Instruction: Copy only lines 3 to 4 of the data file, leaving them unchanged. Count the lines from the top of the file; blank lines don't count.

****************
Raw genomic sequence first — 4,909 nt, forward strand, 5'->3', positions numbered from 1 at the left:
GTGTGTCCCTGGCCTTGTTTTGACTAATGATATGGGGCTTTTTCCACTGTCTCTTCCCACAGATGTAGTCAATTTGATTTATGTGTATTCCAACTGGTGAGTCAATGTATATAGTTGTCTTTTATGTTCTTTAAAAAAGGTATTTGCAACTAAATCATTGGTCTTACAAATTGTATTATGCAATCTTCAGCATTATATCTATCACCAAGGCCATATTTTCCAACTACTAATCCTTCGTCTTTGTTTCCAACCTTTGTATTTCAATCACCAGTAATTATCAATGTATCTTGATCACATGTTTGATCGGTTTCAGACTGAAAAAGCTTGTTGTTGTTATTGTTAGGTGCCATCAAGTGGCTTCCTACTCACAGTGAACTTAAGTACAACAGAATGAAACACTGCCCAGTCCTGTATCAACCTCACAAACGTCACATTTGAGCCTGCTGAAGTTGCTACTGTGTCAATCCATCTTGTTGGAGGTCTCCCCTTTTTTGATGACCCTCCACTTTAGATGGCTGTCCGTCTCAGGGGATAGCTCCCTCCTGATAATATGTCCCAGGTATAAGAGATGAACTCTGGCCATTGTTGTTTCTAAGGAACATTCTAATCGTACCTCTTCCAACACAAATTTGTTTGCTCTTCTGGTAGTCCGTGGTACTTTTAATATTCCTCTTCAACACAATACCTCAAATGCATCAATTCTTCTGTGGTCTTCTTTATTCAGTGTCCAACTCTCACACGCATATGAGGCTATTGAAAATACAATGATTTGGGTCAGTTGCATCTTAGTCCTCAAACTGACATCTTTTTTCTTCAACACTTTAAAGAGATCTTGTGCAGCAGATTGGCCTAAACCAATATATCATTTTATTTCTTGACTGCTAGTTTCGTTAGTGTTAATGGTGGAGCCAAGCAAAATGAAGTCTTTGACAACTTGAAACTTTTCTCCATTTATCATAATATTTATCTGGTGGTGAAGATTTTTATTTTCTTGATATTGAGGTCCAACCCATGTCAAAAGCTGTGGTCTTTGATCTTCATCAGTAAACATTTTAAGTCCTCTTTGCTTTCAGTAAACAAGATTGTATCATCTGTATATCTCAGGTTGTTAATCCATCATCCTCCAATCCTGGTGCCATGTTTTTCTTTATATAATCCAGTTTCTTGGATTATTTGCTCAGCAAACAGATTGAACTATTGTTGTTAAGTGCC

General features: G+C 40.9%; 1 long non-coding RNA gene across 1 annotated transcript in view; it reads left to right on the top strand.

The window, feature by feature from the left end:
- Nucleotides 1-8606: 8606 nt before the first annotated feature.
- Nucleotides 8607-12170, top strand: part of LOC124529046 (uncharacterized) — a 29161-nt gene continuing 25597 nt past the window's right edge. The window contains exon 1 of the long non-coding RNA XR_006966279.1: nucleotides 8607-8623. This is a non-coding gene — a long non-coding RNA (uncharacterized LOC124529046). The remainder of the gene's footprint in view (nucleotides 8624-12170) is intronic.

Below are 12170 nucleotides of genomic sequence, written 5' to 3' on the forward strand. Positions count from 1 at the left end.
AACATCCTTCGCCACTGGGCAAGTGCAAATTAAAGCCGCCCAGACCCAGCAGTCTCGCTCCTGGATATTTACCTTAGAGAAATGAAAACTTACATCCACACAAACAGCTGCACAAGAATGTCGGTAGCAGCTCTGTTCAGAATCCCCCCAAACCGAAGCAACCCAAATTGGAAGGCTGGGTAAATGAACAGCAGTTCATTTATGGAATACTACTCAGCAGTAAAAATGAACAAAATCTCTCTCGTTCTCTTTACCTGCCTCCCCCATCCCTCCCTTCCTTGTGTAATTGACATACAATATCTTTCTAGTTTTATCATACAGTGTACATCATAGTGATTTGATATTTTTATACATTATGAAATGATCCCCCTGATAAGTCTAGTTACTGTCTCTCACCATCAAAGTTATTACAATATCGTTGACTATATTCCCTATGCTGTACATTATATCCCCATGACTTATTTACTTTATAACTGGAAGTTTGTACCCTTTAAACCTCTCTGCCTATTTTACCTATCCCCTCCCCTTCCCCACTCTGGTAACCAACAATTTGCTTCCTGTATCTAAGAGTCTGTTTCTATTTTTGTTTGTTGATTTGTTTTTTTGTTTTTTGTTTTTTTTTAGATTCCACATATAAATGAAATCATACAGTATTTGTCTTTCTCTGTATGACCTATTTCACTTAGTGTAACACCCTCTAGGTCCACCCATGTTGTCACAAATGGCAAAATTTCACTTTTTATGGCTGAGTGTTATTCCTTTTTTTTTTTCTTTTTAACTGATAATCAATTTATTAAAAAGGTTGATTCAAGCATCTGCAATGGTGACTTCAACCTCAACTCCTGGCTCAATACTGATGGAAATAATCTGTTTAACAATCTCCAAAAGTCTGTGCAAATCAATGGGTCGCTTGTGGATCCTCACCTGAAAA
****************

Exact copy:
General features: G+C 40.9%; 1 long non-coding RNA gene across 1 annotated transcript in view; it reads left to right on the top strand.

The window, feature by feature from the left end: